Martha nods, cracks an ice cube with her teeth, then looks at me, one eyebrow raised.
“Right,” I say. “I know.”
“I’ll tell you something,” Martha says. “I was in a cemetery last week, walking my dog. You’re not supposed to walk your dog there, so when I heard someone coming, I hid behind this big marker. I saw a woman stop just a few graves away. She knelt down and started talking out loud. She was apparently talking about one of her kids who was giving her a really hard time, and then she said, ‘I didn’t do that to you, Ma, did I? Did I? And then she lay down and just started crying. She cried so hard! It was one of those things where the grief is so raw, you can’t help yourself—you start crying, too. And when I started crying, my dog started barking. The woman looked up and saw me, of course. She got all embarrassed—jumped up and wiped her face, started straightening her clothes and rummaging around in her purse for something or other. And I felt terrible. It was terrible to have a dog there, those rules are absolutely right. I apologized, but I still felt like a jerk.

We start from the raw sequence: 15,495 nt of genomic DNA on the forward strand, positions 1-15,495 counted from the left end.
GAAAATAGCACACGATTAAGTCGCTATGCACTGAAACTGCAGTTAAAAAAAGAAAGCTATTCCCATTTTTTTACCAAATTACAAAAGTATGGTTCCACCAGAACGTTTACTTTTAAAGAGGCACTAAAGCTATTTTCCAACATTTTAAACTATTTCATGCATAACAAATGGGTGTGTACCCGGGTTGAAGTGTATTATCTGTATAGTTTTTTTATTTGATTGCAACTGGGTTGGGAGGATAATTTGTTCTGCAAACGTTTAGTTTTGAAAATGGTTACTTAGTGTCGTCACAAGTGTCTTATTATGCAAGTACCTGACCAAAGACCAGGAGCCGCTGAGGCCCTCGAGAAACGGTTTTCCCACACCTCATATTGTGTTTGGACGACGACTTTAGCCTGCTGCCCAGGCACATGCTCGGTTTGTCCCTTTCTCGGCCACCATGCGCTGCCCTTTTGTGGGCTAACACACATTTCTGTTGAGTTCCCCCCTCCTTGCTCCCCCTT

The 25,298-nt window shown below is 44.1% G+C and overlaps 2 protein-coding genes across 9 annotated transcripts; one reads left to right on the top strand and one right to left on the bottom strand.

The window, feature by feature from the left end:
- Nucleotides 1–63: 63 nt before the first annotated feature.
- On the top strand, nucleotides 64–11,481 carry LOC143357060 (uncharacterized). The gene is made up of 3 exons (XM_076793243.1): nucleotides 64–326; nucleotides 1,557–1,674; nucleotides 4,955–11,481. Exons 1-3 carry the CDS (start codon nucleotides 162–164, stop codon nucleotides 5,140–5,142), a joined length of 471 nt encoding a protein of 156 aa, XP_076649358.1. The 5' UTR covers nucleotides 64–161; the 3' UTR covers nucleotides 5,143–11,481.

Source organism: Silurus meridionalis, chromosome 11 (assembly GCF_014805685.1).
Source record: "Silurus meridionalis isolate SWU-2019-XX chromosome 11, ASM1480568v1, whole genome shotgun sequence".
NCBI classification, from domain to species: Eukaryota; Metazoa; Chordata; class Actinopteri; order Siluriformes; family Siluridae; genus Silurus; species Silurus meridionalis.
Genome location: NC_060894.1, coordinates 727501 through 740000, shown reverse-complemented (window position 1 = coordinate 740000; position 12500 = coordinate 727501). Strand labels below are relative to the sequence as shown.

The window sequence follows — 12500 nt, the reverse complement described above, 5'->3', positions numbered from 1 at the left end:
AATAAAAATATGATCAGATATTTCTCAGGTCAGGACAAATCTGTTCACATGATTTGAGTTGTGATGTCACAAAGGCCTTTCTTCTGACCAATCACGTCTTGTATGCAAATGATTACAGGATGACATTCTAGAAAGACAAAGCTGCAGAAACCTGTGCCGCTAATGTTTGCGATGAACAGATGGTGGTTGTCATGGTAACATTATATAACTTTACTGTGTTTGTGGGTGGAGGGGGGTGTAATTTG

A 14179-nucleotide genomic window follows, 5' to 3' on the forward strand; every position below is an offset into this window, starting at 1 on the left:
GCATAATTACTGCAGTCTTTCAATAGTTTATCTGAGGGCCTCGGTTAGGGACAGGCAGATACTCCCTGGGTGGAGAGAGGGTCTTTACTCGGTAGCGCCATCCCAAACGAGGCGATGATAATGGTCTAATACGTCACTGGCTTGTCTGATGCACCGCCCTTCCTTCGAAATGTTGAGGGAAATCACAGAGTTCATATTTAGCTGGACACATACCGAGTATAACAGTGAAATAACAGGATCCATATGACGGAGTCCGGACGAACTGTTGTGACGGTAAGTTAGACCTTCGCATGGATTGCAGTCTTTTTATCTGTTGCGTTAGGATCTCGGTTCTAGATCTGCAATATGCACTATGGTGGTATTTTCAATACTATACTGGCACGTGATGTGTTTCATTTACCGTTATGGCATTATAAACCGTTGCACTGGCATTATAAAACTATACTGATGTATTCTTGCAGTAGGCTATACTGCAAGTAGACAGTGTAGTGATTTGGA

“All the way home, I wondered what that woman was crying about, what she had remembered. I wondered if other daughters talk to their mothers when they visit their graves, whether if, when my mother dies, I will. Seems like a good party question, doesn’t it?—What would you say at your mother’s grave? Well, maybe not a party question. But an interesting one. At least you’ll have the chance to speak to her in person.”
“Right,” I say, although what I’m thinking is, there’s nothing I want to tell my mother. I’m only going for Sharla. I love my sister; I’m finished with my mother, have been for a long time. Not for nothing did I sit in therapists’ offices going through a forest’s worth of Kleenex.
“Where does your sister live?” Martha asks.
“Texas. San Antonio. She’ll be at the airport waiting; her flight gets in twenty minutes before mine.”
“Has she seen your mother in all this time?”
“Wow. This will be some meeting.”